I am assuming though you drive a car regularly, I know many Europeans don't drive cars often.
The biggest mistake most novices make in 4WDs is not reducing their speed, especially on corners as on a dirt road the ability to correct from a mistake is substantially reduced from a bitumen/ tar/ concrete road.

In the Shop section of this website you will also find numerous books on travelling the Kimberly region.
Yes learning to change a tyre is important and can be done at home. Just bear in mind a 4WD tyre is much heavier than a small car.
Most 4WD training courses assume you will be supplying your own vehicle and many training courses are designed for mine workers.


Enjoy your time in Australia and thanks for coming.
AnswerID: 555804

Reply By: Joe Fury - Thursday, Jun 11, 2015 at 08:15

Thursday, Jun 11, 2015 at 08:15
G'day Ania

Contact "Eureka4WD Training" ~ eureka4wd.com.au phone : (08) 9497 5655

They are a Perth based four wheel drive training operator, they run 1 and 2 day beginner and advanced courses.

Safe travels : Joe
AnswerID: 555805

Follow Up By: Member - TonyV - Thursday, Jun 11, 2015 at 10:08

Thursday, Jun 11, 2015 at 10:08
x 2 for Eureka

Australia is lucky that 4WD training is a certified course and recognised nationally.

Some may think that 4WD courses are rubbish as you can't learn sufficient in 1 or 2 days...

While there is no teacher better than experience, in a course you can learn how to fully utilise a 4WD.

SISODRV302 is specifically for the Recreational driver.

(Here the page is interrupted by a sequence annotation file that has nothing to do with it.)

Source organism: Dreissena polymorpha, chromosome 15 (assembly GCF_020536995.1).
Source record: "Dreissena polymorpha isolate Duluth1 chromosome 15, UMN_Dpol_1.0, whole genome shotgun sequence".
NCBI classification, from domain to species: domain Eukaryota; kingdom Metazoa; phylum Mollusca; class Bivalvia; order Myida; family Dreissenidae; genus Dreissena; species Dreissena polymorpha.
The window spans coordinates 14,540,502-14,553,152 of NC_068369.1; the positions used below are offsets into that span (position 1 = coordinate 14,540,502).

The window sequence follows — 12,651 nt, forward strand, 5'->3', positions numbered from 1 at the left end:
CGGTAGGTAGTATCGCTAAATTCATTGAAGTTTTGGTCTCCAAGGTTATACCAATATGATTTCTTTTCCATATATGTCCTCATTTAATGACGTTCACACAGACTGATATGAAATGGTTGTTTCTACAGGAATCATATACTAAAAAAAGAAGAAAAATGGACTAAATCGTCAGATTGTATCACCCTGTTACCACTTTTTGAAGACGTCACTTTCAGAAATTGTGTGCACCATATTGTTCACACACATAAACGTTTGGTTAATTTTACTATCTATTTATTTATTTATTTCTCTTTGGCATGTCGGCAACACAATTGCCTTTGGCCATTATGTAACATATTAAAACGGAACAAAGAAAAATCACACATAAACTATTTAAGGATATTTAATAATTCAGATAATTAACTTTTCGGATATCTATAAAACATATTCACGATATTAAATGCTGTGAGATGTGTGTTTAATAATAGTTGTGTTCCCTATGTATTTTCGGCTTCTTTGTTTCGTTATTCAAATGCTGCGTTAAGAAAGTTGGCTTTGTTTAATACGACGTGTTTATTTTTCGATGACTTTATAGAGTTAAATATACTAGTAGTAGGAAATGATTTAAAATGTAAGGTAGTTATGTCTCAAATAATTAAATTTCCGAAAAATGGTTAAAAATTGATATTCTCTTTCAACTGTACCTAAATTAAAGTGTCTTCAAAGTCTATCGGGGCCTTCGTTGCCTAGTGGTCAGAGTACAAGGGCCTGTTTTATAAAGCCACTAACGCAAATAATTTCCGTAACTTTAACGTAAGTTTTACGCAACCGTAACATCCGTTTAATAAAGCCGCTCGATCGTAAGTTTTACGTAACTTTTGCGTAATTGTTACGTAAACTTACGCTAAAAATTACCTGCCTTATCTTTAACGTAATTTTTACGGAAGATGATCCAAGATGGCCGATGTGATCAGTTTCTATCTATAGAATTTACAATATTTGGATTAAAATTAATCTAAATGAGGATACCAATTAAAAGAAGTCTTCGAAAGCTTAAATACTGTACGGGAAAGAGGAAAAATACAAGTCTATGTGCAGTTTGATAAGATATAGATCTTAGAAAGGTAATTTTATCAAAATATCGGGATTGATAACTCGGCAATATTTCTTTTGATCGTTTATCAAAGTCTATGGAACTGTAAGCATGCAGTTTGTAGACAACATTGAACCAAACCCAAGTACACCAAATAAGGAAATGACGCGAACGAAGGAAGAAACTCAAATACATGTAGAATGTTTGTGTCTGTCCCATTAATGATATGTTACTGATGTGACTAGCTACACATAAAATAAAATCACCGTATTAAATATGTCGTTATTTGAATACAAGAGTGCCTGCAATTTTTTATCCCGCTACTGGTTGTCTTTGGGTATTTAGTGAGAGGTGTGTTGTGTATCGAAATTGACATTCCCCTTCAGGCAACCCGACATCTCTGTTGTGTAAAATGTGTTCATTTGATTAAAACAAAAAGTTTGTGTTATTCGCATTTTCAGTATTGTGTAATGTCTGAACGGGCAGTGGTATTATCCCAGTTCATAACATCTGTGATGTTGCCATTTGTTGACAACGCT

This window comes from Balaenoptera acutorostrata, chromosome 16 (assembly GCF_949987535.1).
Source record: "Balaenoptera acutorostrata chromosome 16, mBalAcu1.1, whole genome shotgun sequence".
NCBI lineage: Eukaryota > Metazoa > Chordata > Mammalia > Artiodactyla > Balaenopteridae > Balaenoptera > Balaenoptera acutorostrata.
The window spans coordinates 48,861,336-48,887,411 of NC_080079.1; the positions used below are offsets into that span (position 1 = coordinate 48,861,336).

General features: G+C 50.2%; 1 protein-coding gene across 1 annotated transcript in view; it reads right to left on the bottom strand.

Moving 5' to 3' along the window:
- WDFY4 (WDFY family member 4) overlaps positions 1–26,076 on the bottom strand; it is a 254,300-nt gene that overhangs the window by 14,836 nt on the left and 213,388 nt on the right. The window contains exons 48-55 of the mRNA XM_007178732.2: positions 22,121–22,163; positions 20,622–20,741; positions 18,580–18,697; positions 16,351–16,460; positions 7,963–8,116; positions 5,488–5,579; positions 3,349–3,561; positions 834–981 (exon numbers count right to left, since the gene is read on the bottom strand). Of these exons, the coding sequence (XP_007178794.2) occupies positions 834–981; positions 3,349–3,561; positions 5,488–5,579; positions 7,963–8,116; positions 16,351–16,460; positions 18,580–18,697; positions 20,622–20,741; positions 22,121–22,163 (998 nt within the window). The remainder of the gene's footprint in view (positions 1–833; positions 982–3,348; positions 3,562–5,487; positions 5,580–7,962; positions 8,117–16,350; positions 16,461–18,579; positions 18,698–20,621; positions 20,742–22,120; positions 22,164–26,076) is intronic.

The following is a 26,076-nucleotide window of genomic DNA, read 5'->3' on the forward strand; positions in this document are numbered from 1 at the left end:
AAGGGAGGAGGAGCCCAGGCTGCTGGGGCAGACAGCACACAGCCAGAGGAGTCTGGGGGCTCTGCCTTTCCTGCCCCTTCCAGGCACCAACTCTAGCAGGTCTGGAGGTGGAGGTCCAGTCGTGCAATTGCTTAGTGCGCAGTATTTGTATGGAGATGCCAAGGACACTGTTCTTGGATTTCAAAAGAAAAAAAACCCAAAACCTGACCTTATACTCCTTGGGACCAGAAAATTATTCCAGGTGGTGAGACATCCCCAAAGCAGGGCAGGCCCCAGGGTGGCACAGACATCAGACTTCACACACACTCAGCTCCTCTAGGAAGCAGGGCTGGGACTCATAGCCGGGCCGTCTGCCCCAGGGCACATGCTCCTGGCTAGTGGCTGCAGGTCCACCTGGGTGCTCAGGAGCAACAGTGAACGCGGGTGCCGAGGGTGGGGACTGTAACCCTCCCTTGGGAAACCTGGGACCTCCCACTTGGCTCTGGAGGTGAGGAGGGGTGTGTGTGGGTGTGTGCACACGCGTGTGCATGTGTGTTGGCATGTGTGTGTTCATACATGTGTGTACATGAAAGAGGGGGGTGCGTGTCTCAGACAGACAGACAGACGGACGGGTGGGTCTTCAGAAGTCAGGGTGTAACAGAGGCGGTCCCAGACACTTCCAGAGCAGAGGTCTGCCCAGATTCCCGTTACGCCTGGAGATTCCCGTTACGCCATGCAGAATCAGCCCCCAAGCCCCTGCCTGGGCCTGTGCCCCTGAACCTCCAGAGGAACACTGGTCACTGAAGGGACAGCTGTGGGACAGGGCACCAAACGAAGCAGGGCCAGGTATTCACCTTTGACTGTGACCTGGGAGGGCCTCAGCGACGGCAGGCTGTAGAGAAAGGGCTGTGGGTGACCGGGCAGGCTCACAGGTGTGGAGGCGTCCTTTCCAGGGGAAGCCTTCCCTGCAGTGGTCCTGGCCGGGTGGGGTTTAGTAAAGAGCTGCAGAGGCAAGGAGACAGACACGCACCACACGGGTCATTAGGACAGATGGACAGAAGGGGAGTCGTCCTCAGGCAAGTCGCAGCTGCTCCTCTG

Drive and Recover a 4WD course and can be supplied by most Commercial Training organisations.

It is specifically for the recreational driver, experienced or not.
The course will provide you with the safe practices and techniques
How to drive many and various terrains.
You will be taught how to change a tyre in adverse terrain which is very different to on the tar.

Steep up and down, cross slopes, water crossings, mud and sand.
Pre-departure checks, tyre pressures.
Including how to pack the vehicle, hints on drink and water needs (nutrition), the environment and much more.

How to avoid many of the traps that less experienced 4WD'er may experience.
If your interested in what the course includes look at SISODRV305 breakdown of course.

RIIVEH305 Is the commercial for Resources industry.
Providing the safe practices that make these courses a requirement for many companies, Mines, Environmental, Surveyors, Drillers, AFP, Forestry, NPWS, Rangers, even the military run or use commercial trainers for drive and recover a 4WD courses.

Then there is Forestry, Transport and Logistics and the PMA courses which are also available.

Cairns FNQ.

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Reply By: G.B.T - Thursday, Jun 11, 2015 at 08:56

Thursday, Jun 11, 2015 at 08:56
Hi Anna,
I agree with what Mark has told you, and if you are doing a 4wd course you will be fine. The roads in that region are not difficult if you are sensible and the fact that you are seeking advice indicates that you are. I have met a number of Europeans in hired Toyota Troop carriers in that area and I assume all have survived. However, as Mark mentioned, they have got heavy wheels (say 35kg) and so changing them does require a bit of strength, but if you ask at the 4wd course they would be able to show you.
Enjoy your stay,
AnswerID: 555807

Reply By: Gronk - Thursday, Jun 11, 2015 at 11:33

Thursday, Jun 11, 2015 at 11:33
Hi, are you going to be travelling alone ?? Or with a friend or two ?